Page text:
My Muay Thai trainer is old school. He knows that technique is important, but he also knows that most fights are won with conditioning. Muay Thai exhausting. In most cases, the fighter who is able to maintain composure and continue executing the technique while under physical duress is the fighter who wins.
So every Tuesday, my trainer pushes me just a bit past the point of where my conditioning can properly support me. He brings me right to my physical breaking point, and then he pushes me slightly past it.
Tonight, we started with …
100 skip knees (which are the most exhausting)
50 double knees on the right
50 double knees on the left
100 alternating push kicks
50 teep kicks on the right
50 teep kicks on the left
50 checks into a right kick
50 checks into a left kick
After every kick I throw, he’s yelling at me. “HARDER! GET YOUR KICKS UP! HARDER! COME ON, THROW IT HARDER!
It’s insane. I can row 12,000 meters for an hour straight and it’s nothing in comparison to this. It’s such a shock to your system.
By the time we get to the clinch work and the pad work, my body is in complete shut down mode.
What’s frustrating is that each week, I am able to perform the conditioning aspect a bit better than I was the week before. So I know I am improving.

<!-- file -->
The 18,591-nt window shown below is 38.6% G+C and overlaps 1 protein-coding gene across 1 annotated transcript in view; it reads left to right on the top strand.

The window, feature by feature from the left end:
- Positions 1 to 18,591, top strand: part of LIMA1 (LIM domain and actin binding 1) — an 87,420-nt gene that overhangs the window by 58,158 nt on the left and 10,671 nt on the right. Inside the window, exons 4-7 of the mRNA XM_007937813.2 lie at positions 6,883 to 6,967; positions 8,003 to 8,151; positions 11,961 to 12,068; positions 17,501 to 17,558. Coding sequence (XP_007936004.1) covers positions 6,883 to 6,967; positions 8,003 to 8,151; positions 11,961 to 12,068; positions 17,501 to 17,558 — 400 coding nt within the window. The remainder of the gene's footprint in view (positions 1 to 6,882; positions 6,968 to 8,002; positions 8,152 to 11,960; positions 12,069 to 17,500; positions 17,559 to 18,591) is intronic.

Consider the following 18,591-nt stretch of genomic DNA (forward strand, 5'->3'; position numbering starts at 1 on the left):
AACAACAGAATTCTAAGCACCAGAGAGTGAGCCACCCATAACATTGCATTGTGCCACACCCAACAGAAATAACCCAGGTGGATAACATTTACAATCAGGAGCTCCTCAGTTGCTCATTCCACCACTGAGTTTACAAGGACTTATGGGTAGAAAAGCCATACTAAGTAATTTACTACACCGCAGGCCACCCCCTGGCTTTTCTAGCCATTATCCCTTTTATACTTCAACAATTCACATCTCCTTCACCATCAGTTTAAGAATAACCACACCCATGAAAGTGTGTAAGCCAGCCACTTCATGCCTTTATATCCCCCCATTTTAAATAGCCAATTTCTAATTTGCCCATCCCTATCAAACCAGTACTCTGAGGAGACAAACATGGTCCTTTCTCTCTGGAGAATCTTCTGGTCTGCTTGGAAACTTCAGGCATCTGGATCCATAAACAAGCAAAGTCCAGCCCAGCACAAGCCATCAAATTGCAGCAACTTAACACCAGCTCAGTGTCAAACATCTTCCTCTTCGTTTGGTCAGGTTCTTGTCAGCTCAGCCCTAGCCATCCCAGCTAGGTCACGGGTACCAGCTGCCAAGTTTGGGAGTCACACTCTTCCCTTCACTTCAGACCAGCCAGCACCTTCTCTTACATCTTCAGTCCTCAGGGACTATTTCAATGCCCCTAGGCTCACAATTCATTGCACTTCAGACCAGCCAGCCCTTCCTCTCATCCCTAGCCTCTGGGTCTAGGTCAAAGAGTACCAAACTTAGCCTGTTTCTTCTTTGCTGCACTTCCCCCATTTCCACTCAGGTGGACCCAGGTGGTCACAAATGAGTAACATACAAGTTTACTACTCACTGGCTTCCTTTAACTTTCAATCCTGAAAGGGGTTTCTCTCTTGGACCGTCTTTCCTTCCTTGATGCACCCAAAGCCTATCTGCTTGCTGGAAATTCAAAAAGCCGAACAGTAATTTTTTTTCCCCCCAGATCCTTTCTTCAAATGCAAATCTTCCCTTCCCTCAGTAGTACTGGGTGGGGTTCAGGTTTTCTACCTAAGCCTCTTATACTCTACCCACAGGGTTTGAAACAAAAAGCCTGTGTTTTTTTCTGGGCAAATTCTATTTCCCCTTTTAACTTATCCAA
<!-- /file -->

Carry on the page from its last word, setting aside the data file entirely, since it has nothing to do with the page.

But as I improve, the challenge increases.
It sucks. It’s miserable. But I wouldn’t have it any other way and I keep going back for more. I’ll keep going back for the rest of my life.
For me, success in life has always been about stamina. I’ve never been the strongest, or the fastest, or the best. But I’ve always been well conditioned.
I can think of multiple lacrosse goals I’ve scored in the late game, simply because the person guarding me couldn’t breathe. I stick with problems way longer than I should. It’s intentional. I genuinely believe that everyone else will quit before I do.
Sprinting is easy and inefficient. Sprinting is a bad method for success.
Consistent output is how you win. And in order to perform at a high level (in anything in life) you need to be properly conditioned.
I felt terrible tonight. By the time we were hitting pads at the end of training, I could hardly move my arms. It was embarrassing and I finished feeling like I had been hit by a bus.
But I am a little bit better than I was yesterday. And tomorrow, I will benefit from the work I put in today.
Conditioning wins fights. Stamina is how you separate yourself from the pack. There’s nothing that can bring a person to their knees faster than not being able to breathe. So work on your stamina, because all you have to do is outlast everyone else.